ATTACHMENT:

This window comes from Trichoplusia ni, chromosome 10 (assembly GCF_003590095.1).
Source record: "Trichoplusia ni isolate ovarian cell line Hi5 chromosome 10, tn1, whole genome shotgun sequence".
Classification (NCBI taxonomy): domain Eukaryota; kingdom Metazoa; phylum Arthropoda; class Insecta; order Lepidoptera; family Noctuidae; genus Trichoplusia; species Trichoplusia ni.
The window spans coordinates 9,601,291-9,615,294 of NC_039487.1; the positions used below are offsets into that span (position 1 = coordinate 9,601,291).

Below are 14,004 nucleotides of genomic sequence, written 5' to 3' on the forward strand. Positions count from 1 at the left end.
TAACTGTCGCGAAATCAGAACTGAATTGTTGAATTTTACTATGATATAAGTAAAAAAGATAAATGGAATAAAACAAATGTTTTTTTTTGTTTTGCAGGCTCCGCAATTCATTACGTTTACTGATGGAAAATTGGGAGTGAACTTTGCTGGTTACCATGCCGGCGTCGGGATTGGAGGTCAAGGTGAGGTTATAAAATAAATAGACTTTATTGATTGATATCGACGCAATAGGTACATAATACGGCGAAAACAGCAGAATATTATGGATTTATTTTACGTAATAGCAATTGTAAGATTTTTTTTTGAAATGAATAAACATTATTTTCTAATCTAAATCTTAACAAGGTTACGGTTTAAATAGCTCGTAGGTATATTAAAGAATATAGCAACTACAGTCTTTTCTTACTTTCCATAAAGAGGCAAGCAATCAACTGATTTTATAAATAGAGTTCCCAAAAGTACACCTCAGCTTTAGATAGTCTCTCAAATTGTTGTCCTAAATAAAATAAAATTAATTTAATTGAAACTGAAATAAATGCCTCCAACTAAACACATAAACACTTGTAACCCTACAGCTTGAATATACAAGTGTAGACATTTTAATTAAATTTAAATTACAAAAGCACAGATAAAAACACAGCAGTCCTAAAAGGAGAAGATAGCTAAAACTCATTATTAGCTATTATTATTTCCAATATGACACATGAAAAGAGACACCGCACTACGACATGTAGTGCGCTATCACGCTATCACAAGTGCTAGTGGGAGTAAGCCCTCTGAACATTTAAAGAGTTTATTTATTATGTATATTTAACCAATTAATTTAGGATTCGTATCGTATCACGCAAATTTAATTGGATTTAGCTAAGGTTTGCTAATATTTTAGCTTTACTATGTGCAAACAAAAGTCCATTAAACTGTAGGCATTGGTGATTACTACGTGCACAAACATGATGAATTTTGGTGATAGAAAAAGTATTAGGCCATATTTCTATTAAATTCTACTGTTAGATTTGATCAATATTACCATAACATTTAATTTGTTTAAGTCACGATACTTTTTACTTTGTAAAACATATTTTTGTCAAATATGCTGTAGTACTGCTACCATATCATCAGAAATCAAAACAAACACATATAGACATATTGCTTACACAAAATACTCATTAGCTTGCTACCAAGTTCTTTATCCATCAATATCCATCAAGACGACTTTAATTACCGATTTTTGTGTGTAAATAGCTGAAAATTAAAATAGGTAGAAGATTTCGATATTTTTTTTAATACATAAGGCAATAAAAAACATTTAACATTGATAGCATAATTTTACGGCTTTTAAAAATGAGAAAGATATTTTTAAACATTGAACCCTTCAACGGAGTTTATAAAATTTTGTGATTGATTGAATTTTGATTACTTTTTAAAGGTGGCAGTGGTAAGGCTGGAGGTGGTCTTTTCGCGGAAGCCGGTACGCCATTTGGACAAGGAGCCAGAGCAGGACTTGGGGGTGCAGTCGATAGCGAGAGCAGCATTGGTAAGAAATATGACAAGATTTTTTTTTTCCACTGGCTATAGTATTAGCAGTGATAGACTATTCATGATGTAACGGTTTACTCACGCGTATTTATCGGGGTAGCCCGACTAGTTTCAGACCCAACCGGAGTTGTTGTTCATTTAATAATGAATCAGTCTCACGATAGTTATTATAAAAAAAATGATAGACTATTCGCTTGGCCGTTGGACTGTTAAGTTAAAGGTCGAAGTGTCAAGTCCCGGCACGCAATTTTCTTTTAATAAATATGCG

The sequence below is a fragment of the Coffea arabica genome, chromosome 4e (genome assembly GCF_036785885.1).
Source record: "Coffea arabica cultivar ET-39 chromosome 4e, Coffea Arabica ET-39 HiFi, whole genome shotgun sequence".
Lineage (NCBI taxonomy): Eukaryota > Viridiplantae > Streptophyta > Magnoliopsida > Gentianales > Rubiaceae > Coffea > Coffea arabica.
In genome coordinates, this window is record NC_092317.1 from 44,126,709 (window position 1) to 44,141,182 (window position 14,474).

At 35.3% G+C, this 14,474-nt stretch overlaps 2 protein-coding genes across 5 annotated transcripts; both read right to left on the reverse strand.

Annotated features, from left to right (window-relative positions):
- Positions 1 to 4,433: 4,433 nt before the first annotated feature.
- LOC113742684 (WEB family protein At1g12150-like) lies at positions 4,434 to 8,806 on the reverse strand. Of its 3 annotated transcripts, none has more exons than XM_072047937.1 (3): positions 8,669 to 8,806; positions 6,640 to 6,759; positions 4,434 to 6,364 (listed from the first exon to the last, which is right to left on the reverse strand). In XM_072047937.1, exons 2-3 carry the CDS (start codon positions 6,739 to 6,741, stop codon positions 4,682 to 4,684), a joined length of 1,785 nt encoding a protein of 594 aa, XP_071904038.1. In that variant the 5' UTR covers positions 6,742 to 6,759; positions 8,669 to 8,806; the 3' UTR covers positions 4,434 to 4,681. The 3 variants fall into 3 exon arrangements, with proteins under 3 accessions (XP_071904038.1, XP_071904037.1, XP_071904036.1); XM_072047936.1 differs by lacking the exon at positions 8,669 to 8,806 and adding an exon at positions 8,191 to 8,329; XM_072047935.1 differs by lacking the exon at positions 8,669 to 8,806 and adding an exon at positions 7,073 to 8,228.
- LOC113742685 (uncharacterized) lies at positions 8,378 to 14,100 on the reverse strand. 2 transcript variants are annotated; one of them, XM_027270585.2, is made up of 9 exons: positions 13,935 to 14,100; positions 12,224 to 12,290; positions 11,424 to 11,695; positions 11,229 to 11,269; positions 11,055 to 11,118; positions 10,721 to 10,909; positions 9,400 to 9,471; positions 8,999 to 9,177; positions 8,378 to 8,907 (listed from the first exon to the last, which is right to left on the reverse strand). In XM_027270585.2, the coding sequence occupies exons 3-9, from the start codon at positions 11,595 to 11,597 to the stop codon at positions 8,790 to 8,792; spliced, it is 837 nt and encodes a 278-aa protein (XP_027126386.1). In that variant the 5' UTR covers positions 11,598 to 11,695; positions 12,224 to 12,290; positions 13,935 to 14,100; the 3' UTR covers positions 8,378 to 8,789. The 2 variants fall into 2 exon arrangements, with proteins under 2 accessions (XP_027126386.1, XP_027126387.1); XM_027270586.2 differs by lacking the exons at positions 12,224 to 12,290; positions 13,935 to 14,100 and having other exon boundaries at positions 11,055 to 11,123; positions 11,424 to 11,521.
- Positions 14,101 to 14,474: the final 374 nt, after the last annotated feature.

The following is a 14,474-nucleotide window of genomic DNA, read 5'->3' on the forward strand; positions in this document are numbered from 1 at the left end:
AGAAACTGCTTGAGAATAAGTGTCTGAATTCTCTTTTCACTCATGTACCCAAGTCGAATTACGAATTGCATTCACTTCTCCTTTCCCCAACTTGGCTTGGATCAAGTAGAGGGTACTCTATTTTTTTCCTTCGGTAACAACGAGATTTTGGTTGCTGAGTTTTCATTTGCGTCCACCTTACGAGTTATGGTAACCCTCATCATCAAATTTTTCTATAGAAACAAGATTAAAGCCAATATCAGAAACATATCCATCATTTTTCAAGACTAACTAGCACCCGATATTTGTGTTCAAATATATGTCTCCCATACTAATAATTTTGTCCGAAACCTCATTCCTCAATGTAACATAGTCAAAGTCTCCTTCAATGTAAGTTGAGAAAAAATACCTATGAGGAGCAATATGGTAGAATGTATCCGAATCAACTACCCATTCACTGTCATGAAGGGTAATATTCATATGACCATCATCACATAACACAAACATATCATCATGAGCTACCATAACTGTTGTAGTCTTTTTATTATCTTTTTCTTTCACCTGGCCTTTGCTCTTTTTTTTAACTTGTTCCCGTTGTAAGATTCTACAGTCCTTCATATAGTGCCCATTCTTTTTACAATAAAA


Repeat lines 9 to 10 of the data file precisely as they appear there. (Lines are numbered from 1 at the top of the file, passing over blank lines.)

Lineage (NCBI taxonomy): Eukaryota > Viridiplantae > Streptophyta > Magnoliopsida > Gentianales > Rubiaceae > Coffea > Coffea arabica.
In genome coordinates, this window is record NC_092317.1 from 44,126,709 (window position 1) to 44,141,182 (window position 14,474).